Saturday, July 6, 2013
The Double Game by Dan Fesperman
A few years before the fall of the Berlin Wall, spook-turned-novelist Edwin Lemaster revealed to up-and-coming journalist Bill Cage that he’d once considered spying for the enemy. For Cage, a Foreign Service brat who grew up in the very cities where Lemaster’s books were set, the news story created a brief but embarrassing sensation and heralded the beginning of the end of his career in journalism.
More than two decades later, Cage, now a lonely, disillusioned PR man, receives an anonymous note hinting that he should have dug deeper into Lemaster’s pronouncement. Spiked with cryptic references to some of Cage’s favorite spy novels, the note is the first of many literary bread crumbs that lead him back to Vienna, Prague, and Budapest, each instruction drawing him closer to the complex truth, each giving rise to more questions: Why is beautiful Litzi Strauss back in his life after thirty years? How much of his father’s job involved the CIA? As the events of Lemaster’s past eerily—and dangerously—begin intersecting with those of Cage’s own, a “long stalemate of secrecy” may finally be coming to an end.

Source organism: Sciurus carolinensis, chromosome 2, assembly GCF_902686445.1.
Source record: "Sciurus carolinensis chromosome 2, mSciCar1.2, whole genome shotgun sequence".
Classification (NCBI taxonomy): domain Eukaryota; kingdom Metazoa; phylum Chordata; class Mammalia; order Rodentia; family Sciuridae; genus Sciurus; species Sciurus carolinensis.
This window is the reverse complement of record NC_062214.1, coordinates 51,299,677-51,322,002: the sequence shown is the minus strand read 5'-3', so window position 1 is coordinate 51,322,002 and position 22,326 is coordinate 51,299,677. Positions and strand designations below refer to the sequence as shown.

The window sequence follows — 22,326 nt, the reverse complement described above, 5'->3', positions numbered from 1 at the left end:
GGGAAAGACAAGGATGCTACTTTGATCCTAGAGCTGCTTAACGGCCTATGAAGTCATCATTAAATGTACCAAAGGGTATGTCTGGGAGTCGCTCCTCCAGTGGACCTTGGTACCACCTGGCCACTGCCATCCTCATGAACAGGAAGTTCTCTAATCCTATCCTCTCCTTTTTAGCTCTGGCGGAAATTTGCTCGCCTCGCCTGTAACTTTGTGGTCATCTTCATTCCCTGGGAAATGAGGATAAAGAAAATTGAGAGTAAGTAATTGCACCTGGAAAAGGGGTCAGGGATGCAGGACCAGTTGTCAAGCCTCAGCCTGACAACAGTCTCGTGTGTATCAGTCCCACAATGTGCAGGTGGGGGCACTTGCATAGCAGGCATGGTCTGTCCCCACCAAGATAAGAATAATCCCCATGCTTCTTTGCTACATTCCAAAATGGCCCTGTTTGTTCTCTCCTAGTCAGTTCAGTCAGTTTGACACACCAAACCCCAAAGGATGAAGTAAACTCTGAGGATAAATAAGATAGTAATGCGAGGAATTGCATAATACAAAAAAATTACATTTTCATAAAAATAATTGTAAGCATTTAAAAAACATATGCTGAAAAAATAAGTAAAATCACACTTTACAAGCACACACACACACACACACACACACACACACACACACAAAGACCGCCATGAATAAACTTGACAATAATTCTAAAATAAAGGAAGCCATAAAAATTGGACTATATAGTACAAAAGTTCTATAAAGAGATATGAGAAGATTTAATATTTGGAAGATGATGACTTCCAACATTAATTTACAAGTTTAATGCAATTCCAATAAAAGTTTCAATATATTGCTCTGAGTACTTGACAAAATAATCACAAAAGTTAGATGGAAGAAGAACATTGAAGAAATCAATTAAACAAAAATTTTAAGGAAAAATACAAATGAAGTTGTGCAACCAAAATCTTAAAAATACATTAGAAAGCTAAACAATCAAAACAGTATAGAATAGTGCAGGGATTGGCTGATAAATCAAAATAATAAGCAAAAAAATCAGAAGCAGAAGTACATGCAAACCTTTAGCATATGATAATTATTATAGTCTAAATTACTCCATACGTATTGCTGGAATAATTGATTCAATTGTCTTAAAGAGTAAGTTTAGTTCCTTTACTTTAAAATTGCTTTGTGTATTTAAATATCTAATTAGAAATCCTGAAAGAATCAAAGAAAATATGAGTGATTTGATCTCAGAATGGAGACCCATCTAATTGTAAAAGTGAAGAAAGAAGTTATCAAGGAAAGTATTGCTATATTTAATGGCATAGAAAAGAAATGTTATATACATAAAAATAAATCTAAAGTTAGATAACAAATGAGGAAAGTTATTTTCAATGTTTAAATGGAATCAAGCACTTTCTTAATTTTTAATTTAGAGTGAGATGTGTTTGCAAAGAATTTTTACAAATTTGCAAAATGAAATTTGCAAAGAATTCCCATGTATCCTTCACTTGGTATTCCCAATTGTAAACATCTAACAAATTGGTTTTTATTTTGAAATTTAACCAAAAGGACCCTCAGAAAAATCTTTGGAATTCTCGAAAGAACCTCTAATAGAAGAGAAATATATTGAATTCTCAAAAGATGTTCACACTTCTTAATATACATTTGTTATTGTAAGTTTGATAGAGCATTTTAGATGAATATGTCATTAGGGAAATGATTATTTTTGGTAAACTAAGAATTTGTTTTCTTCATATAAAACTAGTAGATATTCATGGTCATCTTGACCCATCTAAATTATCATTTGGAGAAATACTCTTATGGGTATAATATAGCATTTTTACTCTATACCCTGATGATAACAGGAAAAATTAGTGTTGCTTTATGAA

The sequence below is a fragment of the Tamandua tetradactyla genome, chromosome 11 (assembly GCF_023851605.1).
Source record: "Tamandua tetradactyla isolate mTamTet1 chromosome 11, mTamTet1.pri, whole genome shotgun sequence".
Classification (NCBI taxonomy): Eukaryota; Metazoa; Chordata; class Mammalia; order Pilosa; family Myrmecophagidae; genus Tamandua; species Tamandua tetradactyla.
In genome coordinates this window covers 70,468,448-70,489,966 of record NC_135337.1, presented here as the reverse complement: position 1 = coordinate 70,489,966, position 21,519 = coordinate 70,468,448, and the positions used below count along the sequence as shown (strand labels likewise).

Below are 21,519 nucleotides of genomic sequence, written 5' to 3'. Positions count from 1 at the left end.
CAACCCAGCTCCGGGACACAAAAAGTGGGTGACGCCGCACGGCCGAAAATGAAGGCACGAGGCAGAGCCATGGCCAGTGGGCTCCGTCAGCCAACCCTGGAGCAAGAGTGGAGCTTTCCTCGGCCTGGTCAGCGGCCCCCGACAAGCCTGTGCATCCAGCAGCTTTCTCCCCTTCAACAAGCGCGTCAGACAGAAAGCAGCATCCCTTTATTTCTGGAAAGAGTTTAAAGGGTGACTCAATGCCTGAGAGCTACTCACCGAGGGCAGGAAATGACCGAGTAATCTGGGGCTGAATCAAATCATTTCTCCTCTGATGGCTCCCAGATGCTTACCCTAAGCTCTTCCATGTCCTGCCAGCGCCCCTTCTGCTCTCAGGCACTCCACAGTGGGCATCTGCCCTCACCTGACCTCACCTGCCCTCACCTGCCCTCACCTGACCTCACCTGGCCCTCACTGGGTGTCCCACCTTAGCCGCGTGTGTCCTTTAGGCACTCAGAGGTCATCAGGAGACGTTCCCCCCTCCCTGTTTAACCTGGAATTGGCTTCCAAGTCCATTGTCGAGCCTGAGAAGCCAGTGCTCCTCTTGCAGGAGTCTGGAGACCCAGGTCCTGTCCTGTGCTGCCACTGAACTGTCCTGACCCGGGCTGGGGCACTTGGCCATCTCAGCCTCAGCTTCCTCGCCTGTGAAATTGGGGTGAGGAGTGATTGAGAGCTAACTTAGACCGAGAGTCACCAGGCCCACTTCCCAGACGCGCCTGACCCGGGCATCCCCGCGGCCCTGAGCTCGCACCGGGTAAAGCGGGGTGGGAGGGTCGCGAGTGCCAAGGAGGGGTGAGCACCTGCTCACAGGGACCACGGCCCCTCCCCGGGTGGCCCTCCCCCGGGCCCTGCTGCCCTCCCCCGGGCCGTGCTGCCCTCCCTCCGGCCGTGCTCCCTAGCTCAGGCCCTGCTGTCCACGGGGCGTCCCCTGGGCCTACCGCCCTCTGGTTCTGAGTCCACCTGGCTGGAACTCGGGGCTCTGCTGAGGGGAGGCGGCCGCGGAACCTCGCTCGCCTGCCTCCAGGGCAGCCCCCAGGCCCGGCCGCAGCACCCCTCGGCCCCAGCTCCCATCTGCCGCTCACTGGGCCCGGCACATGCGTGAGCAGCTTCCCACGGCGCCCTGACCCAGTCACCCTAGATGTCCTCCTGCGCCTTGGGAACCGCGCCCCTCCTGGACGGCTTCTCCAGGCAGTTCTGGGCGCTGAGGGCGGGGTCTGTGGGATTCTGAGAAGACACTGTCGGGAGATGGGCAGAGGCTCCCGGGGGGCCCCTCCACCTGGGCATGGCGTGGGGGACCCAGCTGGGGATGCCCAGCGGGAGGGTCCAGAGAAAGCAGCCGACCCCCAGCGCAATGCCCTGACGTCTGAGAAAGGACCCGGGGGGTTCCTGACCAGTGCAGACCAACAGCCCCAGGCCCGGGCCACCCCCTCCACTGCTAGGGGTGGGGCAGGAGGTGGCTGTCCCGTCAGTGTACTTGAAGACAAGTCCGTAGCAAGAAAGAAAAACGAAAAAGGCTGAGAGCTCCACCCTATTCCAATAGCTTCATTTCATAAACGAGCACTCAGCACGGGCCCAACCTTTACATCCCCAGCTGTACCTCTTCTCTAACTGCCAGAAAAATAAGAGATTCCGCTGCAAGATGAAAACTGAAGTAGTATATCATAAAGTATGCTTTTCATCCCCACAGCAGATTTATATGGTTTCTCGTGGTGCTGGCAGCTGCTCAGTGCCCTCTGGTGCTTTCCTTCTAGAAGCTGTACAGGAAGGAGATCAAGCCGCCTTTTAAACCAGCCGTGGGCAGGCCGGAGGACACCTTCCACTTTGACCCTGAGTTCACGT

I was pleasantly surprised by this novel- after a painfully slow start that made me question my choice, the plot hit its stride when Bill starts to delve into his past life as a Foreign Service brat in Cold War Europe. Fesperman demonstrates an encyclopedic knowledge of both classic and obscure spy novels throughout this book, and I really enjoyed the whole books-within-a-book plot. Things get a bit complicated and some of the coincidences seems a bit contrived, but I think most spy novels bump into that issue at some point. All in all, an enjoyable romp through the golden age of espionage.